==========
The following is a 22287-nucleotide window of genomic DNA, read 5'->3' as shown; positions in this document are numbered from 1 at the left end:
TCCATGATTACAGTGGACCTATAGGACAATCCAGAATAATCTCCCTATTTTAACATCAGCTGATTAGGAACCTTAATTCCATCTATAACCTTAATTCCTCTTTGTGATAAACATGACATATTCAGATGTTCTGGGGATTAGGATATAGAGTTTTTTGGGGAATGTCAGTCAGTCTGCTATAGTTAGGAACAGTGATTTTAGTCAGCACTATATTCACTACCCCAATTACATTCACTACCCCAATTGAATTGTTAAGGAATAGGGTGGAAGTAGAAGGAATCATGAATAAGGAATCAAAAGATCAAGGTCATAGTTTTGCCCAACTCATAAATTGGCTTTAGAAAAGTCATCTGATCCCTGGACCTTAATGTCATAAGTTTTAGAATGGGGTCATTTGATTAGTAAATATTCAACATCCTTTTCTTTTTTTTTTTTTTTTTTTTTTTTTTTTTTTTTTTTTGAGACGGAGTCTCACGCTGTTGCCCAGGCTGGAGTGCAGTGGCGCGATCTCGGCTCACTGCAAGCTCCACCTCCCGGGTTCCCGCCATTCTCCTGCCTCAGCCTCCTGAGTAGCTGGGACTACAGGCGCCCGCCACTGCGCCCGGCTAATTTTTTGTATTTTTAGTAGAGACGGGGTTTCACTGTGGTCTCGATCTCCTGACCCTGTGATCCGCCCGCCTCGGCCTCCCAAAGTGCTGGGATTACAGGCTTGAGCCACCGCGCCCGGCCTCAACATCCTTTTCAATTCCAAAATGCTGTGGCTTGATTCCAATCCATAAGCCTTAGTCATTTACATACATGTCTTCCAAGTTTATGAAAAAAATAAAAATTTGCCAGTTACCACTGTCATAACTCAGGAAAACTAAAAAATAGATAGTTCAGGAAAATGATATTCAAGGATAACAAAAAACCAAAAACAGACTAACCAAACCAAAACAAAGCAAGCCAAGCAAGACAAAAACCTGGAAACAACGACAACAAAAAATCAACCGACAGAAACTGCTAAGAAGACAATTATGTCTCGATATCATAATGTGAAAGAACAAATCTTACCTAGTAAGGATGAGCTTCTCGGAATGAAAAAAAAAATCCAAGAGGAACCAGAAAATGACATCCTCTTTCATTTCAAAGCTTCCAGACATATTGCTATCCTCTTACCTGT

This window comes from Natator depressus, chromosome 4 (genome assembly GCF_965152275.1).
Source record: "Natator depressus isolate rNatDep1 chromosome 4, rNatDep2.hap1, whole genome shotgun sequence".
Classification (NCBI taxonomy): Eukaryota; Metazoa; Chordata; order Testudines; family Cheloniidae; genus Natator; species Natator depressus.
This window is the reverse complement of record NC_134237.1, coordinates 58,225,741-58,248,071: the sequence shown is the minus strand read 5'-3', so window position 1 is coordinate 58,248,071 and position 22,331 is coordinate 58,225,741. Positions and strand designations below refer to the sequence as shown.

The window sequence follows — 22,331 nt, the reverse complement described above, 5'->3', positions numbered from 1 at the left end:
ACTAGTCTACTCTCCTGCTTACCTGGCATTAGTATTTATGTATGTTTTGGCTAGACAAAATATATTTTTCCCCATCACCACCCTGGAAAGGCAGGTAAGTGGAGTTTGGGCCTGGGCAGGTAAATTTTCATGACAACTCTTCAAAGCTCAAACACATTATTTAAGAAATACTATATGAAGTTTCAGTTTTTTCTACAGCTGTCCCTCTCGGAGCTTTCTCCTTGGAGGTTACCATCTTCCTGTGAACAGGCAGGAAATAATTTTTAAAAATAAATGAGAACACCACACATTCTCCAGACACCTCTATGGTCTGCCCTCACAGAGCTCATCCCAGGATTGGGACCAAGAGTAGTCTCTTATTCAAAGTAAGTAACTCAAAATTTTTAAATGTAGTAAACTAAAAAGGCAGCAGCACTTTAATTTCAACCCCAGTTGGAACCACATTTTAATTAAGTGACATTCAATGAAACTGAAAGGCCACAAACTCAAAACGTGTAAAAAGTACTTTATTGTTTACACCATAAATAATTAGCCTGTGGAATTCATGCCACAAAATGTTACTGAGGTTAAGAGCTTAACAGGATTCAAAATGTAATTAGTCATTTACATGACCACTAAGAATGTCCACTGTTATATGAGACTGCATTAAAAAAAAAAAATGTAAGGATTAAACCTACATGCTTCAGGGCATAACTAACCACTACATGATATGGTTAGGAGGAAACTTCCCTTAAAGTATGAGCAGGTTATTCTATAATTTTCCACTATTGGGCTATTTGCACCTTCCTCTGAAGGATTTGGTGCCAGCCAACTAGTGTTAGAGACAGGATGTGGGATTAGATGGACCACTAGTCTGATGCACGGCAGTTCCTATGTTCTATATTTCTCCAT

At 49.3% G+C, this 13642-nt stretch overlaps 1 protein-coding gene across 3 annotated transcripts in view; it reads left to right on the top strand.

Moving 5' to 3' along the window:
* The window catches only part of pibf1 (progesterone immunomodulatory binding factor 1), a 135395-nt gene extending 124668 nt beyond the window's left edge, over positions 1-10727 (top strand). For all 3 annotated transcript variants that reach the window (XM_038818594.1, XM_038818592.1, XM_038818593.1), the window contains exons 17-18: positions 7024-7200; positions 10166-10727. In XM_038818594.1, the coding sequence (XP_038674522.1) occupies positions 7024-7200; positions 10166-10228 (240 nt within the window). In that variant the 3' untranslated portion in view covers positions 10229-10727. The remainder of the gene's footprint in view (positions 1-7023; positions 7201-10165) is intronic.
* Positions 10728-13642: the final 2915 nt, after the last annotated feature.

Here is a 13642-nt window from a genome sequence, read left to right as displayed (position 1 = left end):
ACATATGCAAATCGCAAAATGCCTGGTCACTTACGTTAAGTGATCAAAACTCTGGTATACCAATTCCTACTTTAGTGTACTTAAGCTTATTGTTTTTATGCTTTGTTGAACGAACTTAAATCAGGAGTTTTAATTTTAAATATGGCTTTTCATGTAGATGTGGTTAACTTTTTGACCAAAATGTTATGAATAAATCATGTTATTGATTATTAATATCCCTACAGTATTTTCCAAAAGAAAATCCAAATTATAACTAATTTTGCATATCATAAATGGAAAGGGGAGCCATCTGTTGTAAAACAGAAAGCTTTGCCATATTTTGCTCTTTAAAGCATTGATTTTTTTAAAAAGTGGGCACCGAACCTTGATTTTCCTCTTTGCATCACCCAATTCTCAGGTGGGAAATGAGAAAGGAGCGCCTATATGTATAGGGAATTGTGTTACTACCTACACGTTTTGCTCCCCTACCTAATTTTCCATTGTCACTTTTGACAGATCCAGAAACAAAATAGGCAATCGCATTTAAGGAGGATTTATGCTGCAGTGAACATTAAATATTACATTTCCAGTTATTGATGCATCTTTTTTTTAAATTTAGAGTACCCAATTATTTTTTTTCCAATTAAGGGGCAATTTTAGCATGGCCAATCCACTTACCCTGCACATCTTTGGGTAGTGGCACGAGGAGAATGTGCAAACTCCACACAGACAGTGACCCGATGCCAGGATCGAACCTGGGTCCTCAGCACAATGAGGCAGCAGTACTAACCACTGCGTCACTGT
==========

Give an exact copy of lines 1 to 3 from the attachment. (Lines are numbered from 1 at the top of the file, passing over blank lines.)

The following is a 22287-nucleotide window of genomic DNA, read 5'->3' as shown; positions in this document are numbered from 1 at the left end:
TCCATGATTACAGTGGACCTATAGGACAATCCAGAATAATCTCCCTATTTTAACATCAGCTGATTAGGAACCTTAATTCCATCTATAACCTTAATTCCTCTTTGTGATAAACATGACATATTCAGATGTTCTGGGGATTAGGATATAGAGTTTTTTGGGGAATGTCAGTCAGTCTGCTATAGTTAGGAACAGTGATTTTAGTCAGCACTATATTCACTACCCCAATTACATTCACTACCCCAATTGAATTGTTAAGGAATAGGGTGGAAGTAGAAGGAATCATGAATAAGGAATCAAAAGATCAAGGTCATAGTTTTGCCCAACTCATAAATTGGCTTTAGAAAAGTCATCTGATCCCTGGACCTTAATGTCATAAGTTTTAGAATGGGGTCATTTGATTAGTAAATATTCAACATCCTTTTCTTTTTTTTTTTTTTTTTTTTTTTTTTTTTTTTTTTTTGAGACGGAGTCTCACGCTGTTGCCCAGGCTGGAGTGCAGTGGCGCGATCTCGGCTCACTGCAAGCTCCACCTCCCGGGTTCCCGCCATTCTCCTGCCTCAGCCTCCTGAGTAGCTGGGACTACAGGCGCCCGCCACTGCGCCCGGCTAATTTTTTGTATTTTTAGTAGAGACGGGGTTTCACTGTGGTCTCGATCTCCTGACCCTGTGATCCGCCCGCCTCGGCCTCCCAAAGTGCTGGGATTACAGGCTTGAGCCACCGCGCCCGGCCTCAACATCCTTTTCAATTCCAAAATGCTGTGGCTTGATTCCAATCCATAAGCCTTAGTCATTTACATACATGTCTTCCAAGTTTATGAAAAAAATAAAAATTTGCCAGTTACCACTGTCATAACTCAGGAAAACTAAAAAATAGATAGTTCAGGAAAATGATATTCAAGGATAACAAAAAACCAAAAACAGACTAACCAAACCAAAACAAAGCAAGCCAAGCAAGACAAAAACCTGGAAACAACGACAACAAAAAATCAACCGACAGAAACTGCTAAGAAGACAATTATGTCTCGATATCATAATGTGAAAGAACAAATCTTACCTAGTAAGGATGAGCTTCTCGGAATGAAAAAAAAAATCCAAGAGGAACCAGAAAATGACATCCTCTTTCATTTCAAAGCTTCCAGACATATTGCTATCCTCTTACCTGT

This window comes from Natator depressus, chromosome 4 (genome assembly GCF_965152275.1).